NEW YORK (Reuters Breakingviews) - Amazon.com’s data deal is inviting D.C. scrutiny. As its executives appeared at an antitrust hearing in Congress alongside those of other tech firms, the e-commerce giant offered customers $10 to track their web browsing. It’s a smart way to grab business from rivals, and the price low-balls the value of user data. That’s a demonstration of how dominance works.
There’s nothing new about retailers extending discounts for information on shoppers. Companies used to offer a few bucks or a prize entry to those who filled out surveys. Amazon is offering $10 to new users of Amazon Assistant, its shopping comparison tool, if they spend $50.
What’s different is the scale of information being collected, and the potential anti-competitive effects given Amazon’s size. The tool collects and processes information such as search results and page content from rivals. And it shows Amazon offers and reviews to consumers as they browse rival sites.
Amazon is worth nearly $1 trillion because it has a commanding lead in e-commerce. Google parent Alphabet and Facebook have also grown hugely valuable by dominating search and social networking. It’s difficult to prove these businesses harm consumers under conventional antitrust theories. Amazon’s profit margins are razor thin. Alphabet and Facebook don’t even charge for most of their offerings.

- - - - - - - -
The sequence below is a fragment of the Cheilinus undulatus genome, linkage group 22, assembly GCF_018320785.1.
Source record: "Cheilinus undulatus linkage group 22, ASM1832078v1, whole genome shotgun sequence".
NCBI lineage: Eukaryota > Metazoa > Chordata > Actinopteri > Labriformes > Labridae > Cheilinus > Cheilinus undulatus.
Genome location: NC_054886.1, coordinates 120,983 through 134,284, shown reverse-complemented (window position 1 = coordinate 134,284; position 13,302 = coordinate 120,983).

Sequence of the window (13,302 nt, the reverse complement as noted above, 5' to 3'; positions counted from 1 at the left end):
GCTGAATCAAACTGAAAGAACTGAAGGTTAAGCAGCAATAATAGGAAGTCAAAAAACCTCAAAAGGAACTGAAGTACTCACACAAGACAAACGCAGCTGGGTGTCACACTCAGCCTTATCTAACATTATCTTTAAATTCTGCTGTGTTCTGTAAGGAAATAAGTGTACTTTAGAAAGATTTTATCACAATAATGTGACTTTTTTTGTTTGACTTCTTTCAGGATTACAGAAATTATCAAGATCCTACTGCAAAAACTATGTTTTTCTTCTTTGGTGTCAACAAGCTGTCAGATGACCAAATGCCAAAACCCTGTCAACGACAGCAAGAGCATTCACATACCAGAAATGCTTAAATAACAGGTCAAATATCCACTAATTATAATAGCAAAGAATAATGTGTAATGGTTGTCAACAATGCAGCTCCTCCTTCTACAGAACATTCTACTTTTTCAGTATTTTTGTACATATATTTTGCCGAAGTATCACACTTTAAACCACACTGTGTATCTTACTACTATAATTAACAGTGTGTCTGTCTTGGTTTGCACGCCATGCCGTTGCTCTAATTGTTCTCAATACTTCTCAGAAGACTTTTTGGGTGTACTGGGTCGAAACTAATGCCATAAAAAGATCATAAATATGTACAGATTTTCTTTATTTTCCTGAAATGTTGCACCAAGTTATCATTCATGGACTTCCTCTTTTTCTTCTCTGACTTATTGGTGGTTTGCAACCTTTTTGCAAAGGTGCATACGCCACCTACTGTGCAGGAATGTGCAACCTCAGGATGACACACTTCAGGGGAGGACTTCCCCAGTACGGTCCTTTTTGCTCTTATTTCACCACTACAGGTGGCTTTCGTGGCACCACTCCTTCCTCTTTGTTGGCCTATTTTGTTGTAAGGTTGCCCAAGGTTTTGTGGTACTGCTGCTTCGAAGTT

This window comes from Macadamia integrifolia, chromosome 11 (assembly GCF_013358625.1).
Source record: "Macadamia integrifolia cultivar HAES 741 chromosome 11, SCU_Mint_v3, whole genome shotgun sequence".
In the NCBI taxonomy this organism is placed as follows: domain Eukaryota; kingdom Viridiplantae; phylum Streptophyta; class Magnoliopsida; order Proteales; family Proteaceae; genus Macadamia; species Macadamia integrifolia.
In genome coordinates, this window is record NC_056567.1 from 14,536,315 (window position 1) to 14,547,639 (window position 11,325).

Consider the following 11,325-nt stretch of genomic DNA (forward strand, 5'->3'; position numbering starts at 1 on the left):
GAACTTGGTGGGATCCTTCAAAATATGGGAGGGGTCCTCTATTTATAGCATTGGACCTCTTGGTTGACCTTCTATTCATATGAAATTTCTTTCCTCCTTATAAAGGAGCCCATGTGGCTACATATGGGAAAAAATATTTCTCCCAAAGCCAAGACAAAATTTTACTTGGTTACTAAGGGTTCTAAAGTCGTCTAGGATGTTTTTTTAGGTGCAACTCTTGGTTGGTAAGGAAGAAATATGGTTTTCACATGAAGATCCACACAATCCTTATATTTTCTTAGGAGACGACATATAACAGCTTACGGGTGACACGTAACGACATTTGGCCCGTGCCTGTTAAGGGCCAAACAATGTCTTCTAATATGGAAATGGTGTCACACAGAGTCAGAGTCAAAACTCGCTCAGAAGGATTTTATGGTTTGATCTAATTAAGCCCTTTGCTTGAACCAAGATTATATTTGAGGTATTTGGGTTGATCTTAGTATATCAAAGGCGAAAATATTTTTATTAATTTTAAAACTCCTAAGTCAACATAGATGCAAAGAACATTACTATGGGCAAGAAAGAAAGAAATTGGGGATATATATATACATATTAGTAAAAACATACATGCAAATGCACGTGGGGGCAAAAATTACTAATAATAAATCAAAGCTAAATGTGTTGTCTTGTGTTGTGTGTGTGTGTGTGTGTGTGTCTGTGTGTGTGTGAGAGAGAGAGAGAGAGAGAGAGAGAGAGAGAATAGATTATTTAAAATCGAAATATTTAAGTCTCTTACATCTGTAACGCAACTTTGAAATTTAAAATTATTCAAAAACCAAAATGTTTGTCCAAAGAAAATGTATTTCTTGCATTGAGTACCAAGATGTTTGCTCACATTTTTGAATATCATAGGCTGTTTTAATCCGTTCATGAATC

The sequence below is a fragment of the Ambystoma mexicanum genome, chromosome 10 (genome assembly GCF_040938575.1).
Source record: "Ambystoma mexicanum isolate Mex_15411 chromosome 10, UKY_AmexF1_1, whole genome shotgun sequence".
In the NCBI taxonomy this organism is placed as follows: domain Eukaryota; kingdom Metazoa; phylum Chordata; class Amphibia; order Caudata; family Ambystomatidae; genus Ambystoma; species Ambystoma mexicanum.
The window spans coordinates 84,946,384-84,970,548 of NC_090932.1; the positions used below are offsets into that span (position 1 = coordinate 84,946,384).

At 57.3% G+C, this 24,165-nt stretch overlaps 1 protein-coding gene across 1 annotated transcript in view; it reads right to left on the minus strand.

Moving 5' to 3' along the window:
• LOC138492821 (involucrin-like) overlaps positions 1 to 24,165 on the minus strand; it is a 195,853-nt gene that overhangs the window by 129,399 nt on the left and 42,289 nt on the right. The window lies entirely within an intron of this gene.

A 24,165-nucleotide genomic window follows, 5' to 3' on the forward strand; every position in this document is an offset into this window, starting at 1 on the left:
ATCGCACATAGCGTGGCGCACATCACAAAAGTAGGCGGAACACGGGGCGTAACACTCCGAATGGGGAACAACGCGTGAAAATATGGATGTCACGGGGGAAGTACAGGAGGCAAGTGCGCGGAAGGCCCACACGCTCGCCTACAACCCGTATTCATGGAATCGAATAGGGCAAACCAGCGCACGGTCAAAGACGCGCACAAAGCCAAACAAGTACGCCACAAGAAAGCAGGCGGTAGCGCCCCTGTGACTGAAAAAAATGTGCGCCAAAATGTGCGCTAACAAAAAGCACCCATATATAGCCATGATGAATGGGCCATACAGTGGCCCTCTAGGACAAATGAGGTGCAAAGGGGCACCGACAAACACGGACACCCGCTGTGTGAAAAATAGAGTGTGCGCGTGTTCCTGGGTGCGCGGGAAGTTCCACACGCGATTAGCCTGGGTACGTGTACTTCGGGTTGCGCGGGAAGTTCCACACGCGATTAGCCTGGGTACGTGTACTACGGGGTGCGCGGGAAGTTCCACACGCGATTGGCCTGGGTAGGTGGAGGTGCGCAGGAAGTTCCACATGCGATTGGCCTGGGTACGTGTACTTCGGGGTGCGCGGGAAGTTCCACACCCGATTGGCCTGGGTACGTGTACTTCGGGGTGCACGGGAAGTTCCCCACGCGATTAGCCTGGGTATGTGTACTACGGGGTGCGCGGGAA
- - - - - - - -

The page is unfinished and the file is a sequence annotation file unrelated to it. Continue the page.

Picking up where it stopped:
One reason these firms dominate their respective categories is because of their huge collections of data. Amazon, for example, can use its trove to figure out the best way to price goods – attracting skinflints with cheap prices and charging more to those who can’t be bothered to comparison shop. It can also precision-target potential buyers with its own-label offerings. And the value is snowballing over time. Amazon’s growing collection of product reviews, for example, makes the site useful and sticky.
While the value of consumer data to these behemoths is high, the price isn’t. Consumers are willing to part with it free, or for a song in this Amazon case. It would be hard for consumers to band together to demand higher remuneration, even if they wanted to. That leaves it to lawmakers to consider measures such as limiting data collection, or requiring firms to pay a data dividend to consumers. That might start to level the playing field.
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